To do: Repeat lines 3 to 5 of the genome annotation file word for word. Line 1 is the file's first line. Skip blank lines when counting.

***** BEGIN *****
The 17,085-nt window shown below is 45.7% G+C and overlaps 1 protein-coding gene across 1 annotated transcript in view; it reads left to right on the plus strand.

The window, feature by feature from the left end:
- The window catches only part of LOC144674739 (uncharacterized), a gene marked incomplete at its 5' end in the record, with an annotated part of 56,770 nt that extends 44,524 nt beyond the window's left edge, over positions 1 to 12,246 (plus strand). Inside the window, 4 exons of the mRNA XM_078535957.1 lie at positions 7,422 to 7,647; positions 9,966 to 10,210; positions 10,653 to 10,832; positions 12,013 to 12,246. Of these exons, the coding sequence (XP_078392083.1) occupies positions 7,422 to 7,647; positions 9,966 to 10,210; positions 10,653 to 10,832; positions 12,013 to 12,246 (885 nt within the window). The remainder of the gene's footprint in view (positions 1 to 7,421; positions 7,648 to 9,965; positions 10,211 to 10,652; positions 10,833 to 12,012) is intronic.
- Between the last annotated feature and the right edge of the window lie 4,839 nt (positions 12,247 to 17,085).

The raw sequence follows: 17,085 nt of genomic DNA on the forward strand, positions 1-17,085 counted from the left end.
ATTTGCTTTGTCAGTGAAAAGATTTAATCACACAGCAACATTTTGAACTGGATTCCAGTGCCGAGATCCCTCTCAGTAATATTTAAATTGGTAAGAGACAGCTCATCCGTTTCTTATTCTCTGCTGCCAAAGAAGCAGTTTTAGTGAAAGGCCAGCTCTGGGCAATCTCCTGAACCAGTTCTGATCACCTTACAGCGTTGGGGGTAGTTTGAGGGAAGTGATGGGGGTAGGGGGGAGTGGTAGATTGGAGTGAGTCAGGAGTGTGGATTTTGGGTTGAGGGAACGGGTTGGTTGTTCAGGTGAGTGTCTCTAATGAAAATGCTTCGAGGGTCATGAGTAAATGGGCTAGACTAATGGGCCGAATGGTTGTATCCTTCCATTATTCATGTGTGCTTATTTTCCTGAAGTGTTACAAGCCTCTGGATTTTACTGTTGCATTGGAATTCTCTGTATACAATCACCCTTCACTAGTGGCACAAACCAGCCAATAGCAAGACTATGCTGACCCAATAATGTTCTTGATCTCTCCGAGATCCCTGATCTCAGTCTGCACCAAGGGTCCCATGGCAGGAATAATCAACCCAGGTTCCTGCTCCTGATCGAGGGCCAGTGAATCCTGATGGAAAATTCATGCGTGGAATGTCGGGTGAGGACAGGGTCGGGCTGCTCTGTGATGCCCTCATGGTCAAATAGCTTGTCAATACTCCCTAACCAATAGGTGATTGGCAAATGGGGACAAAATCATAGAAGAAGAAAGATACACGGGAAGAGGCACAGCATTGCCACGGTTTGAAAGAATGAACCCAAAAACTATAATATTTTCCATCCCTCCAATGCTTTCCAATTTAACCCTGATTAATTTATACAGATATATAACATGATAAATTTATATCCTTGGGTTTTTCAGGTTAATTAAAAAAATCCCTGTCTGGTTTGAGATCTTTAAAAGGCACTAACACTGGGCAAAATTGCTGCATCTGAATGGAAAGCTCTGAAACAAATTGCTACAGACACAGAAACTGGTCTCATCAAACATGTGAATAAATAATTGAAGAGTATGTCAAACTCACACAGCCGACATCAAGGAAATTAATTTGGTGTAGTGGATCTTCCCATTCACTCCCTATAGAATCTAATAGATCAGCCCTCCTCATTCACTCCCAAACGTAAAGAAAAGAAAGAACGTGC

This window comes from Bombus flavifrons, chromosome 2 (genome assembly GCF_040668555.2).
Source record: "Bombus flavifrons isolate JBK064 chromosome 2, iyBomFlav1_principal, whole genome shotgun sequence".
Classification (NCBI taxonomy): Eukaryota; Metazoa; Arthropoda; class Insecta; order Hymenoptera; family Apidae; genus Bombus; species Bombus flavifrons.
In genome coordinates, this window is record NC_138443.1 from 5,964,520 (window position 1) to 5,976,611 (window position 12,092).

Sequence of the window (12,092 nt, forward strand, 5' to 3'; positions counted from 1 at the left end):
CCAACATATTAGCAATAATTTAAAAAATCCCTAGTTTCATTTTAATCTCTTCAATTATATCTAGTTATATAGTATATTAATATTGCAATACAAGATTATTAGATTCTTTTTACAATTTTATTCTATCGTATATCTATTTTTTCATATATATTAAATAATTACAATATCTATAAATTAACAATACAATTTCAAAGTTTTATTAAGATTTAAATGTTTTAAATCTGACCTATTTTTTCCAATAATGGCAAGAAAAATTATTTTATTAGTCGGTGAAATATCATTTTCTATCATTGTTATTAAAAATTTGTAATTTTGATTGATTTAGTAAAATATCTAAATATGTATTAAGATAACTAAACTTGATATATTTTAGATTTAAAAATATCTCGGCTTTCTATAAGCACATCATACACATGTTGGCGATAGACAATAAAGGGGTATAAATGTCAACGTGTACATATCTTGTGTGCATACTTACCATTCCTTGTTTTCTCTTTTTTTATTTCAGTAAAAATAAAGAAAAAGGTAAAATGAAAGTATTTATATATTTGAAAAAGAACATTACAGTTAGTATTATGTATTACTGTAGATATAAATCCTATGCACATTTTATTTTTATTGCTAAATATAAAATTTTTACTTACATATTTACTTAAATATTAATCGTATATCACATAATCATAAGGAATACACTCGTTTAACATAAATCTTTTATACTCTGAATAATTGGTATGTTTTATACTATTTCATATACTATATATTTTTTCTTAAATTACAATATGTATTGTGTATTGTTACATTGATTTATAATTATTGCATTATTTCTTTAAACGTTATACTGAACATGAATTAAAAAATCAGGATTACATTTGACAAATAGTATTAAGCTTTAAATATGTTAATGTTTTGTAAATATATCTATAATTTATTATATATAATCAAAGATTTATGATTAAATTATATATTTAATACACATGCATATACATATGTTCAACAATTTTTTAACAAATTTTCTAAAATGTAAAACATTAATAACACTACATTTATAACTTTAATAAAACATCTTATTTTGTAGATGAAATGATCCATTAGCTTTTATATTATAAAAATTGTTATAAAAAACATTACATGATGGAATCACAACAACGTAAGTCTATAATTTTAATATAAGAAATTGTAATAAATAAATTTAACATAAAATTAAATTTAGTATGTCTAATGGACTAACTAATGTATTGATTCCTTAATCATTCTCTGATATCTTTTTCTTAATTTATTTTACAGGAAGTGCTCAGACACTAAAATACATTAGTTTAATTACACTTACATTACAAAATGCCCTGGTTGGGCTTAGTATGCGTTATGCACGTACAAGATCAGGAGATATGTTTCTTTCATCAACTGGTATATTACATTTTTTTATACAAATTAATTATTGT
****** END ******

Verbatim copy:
- The window catches only part of LOC144674739 (uncharacterized), a gene marked incomplete at its 5' end in the record, with an annotated part of 56,770 nt that extends 44,524 nt beyond the window's left edge, over positions 1 to 12,246 (plus strand). Inside the window, 4 exons of the mRNA XM_078535957.1 lie at positions 7,422 to 7,647; positions 9,966 to 10,210; positions 10,653 to 10,832; positions 12,013 to 12,246. Of these exons, the coding sequence (XP_078392083.1) occupies positions 7,422 to 7,647; positions 9,966 to 10,210; positions 10,653 to 10,832; positions 12,013 to 12,246 (885 nt within the window). The remainder of the gene's footprint in view (positions 1 to 7,421; positions 7,648 to 9,965; positions 10,211 to 10,652; positions 10,833 to 12,012) is intronic.
- Between the last annotated feature and the right edge of the window lie 4,839 nt (positions 12,247 to 17,085).

The raw sequence follows: 17,085 nt of genomic DNA on the forward strand, positions 1-17,085 counted from the left end.